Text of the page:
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Tighter checks on over the counter tests needed, say doctors

Government should set up system to check out quality of tests and scans

Lisa Hitchen

Tuesday, 11 March 2008

The burgeoning trend in health tests by private companies has prompted doctors and scientists to call for a national system to evaluate such tests.

New developments are driving more and more tests onto the market where they are promoted to consumers, they say. This could be harming the worried well who may be getting checks and results they misinterpret.

In their report, The Evaluation of Diagnostic Laboratory Tests and Complex Biomarkers, they say a database should be set up like the British National Formulary, which doctors and the public can access, giving evidence on performance and usefulness.

The report, put together by the Foundation for Genomics and Population Health and the Royal College of Pathologists, wants the government to be responsible for getting the evidence and paying for both the evaluation system and database to be set up.

The authors are putting this to MPs today during a parliamentary briefing.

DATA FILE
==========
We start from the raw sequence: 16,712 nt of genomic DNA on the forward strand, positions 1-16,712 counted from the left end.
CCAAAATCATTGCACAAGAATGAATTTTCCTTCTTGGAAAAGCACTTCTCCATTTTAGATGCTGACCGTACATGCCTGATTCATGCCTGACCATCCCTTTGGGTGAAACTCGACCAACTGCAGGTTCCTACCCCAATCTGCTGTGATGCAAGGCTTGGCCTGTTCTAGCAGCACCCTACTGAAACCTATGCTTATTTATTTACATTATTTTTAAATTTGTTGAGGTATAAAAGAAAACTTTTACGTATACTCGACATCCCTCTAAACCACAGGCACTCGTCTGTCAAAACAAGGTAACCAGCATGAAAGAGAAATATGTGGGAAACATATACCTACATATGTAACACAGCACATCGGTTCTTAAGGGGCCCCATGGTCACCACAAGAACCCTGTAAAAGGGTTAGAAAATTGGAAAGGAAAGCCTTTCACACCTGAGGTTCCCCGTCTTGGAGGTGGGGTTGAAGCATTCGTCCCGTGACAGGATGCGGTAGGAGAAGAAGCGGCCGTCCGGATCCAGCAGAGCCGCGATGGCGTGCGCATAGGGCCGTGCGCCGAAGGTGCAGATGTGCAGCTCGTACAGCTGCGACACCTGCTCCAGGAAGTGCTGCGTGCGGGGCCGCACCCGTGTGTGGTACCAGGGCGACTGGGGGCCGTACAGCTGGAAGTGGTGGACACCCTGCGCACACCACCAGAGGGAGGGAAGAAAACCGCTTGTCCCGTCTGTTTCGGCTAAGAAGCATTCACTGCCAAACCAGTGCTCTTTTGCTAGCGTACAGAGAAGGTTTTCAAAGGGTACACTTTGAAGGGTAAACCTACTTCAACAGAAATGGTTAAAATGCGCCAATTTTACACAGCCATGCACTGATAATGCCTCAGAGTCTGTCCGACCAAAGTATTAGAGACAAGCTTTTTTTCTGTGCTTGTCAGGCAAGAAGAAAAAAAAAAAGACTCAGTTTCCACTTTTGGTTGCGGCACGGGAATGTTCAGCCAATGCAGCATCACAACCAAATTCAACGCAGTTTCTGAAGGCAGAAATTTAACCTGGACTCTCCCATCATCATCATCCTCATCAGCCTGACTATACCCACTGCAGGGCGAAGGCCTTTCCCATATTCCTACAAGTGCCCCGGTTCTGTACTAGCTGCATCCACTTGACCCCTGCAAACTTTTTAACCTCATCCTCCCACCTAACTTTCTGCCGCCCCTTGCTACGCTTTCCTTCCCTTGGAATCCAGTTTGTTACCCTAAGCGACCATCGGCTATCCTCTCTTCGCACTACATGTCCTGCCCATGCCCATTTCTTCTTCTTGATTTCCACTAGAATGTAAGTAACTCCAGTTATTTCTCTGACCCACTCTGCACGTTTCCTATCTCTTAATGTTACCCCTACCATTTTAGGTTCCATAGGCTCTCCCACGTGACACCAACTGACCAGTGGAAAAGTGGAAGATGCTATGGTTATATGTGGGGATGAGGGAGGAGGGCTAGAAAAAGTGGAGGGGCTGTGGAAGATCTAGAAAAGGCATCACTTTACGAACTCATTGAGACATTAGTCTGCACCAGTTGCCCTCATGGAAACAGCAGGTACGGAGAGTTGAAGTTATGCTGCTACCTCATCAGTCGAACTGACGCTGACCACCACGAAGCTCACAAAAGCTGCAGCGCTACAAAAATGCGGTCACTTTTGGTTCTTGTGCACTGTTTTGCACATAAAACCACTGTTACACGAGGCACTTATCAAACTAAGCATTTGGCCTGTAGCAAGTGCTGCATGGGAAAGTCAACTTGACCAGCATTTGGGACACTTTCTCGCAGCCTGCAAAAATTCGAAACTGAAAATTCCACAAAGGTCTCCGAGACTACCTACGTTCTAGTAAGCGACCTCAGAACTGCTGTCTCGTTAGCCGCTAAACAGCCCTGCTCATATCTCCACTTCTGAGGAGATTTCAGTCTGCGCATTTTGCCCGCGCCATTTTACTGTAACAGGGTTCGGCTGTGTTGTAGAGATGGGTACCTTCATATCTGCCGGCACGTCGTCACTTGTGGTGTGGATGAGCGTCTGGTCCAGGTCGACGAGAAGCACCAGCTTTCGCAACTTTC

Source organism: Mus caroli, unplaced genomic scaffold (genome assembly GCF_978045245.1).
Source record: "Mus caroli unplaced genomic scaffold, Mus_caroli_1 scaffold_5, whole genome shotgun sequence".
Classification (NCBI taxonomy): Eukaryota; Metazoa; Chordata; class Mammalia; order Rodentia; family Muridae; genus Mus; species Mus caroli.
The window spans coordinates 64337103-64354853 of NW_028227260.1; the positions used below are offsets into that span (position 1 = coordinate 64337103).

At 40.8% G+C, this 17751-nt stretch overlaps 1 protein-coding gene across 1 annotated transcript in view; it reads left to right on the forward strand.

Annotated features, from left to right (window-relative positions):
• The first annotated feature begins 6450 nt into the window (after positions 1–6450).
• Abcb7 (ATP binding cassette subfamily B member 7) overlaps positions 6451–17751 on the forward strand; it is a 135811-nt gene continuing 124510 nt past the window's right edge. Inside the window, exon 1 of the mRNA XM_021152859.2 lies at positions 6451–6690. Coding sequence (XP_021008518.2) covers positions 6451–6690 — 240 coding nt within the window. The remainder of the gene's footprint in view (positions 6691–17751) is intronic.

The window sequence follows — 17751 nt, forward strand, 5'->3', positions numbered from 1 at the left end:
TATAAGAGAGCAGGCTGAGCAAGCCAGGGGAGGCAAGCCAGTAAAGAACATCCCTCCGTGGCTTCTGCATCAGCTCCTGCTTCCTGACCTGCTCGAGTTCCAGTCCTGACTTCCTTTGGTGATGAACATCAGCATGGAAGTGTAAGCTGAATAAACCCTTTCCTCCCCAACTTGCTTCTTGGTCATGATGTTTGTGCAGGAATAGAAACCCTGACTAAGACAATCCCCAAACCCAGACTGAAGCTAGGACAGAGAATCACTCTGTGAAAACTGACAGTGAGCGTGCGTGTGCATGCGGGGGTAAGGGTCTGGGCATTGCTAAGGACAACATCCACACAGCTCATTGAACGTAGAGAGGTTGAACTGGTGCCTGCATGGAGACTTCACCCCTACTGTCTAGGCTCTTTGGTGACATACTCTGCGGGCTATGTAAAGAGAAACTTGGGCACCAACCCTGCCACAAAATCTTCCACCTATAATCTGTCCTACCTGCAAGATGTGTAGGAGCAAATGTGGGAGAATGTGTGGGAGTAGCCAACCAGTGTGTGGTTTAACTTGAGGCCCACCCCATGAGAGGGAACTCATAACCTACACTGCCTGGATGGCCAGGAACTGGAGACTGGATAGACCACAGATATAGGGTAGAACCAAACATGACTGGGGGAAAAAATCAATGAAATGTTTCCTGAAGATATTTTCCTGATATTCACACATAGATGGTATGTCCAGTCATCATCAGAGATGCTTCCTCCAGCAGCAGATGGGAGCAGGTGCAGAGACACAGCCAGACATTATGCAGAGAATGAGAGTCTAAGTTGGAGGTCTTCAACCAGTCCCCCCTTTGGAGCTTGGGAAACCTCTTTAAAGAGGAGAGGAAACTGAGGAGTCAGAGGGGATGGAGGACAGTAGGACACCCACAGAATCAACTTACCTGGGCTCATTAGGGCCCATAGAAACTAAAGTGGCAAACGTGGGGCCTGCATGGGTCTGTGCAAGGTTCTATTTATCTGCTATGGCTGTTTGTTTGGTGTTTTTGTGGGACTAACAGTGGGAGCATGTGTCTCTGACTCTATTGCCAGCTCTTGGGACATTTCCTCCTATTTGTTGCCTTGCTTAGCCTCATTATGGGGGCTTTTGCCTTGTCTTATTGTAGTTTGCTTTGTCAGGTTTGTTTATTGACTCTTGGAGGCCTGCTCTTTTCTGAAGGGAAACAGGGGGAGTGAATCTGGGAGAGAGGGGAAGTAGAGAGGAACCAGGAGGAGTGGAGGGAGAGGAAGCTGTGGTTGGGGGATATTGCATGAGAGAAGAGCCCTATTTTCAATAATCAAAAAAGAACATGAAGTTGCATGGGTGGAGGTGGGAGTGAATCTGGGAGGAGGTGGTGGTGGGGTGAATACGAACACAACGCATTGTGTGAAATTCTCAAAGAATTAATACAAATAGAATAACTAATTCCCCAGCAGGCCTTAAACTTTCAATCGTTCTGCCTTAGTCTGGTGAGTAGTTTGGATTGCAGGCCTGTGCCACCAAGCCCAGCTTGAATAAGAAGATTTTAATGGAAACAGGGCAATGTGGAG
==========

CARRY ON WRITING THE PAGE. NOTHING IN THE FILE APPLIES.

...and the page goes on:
The report is published alongside a guide for the public by charity Sense About Science. Its Making Sense of Testing guide explains about tests, scans and diagnostics and their limitations.

It says most tests weren’t designed for well people and in a lot of cases, are not researched or regulated properly. They are also only one part of a diagnosis but many people misunderstand that.

"Our jaws dropped when we first heard from doctors and pathologists about the high risks and dubious benefits of some of the tests people are buying," said Tracey Brown, Director of Sense About Science.

Professor Peter Furness, Vice-president of the Royal College of Pathologists, said: "Market forces only work if consumers can judge the quality of what they are getting. But even professionals find it difficult to assess the quality and usefulness of medical tests. To base an important decision only on one-sided marketing hype is surely a recipe for disaster. We need an independent system to evaluate all these tests, with its results published and easily available to everyone."

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